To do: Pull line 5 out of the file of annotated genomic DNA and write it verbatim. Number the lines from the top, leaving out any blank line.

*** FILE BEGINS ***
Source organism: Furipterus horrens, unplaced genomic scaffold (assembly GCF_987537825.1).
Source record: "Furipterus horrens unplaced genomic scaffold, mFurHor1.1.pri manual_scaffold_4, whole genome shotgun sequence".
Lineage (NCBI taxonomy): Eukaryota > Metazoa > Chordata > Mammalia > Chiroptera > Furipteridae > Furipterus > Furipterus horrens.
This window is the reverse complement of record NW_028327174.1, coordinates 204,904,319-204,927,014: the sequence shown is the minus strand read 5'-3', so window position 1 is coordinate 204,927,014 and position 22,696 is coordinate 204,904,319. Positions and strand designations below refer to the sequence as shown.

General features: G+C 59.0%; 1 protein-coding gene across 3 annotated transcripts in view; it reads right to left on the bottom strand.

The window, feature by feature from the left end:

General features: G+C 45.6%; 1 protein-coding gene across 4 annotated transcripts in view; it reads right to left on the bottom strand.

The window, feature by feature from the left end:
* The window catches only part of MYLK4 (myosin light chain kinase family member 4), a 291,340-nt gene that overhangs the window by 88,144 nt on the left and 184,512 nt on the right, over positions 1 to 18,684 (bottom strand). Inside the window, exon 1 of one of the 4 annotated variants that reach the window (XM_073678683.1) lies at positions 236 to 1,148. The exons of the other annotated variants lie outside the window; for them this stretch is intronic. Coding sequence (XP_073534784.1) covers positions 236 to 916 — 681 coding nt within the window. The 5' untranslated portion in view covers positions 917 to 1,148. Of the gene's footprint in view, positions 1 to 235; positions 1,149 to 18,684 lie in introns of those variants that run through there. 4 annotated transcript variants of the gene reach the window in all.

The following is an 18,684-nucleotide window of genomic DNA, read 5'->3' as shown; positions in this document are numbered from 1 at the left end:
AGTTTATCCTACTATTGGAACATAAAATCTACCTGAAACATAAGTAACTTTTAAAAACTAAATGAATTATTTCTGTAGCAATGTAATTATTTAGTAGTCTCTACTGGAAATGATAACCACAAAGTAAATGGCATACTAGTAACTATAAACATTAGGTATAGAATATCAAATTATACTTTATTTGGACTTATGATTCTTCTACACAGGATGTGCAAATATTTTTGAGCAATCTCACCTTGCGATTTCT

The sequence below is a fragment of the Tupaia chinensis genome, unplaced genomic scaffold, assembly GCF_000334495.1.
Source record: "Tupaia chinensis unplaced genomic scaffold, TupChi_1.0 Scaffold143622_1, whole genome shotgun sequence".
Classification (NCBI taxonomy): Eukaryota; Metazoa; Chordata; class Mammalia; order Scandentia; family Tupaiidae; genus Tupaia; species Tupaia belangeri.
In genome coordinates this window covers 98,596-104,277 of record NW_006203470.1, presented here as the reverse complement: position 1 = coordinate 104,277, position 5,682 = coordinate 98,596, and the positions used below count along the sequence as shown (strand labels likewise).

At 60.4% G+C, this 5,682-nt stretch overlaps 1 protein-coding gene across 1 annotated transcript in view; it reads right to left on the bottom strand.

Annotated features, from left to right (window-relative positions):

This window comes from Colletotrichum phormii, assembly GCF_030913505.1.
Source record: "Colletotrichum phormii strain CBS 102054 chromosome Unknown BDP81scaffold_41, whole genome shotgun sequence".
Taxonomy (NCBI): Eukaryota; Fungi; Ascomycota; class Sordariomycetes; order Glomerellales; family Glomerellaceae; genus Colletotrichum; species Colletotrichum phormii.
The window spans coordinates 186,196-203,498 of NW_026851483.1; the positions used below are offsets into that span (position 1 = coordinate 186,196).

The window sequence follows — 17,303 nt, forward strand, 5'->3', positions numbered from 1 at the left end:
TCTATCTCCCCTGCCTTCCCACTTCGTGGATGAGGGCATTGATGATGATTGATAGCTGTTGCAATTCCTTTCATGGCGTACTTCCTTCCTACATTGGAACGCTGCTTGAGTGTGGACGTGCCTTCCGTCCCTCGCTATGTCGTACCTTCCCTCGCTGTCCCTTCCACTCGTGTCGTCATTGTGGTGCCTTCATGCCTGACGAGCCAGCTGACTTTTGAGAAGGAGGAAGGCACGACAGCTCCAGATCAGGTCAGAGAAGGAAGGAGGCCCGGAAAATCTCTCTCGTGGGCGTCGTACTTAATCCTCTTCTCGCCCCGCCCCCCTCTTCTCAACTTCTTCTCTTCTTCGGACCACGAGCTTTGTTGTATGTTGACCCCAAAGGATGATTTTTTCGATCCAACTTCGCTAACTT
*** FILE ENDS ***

General features: G+C 59.0%; 1 protein-coding gene across 3 annotated transcripts in view; it reads right to left on the bottom strand.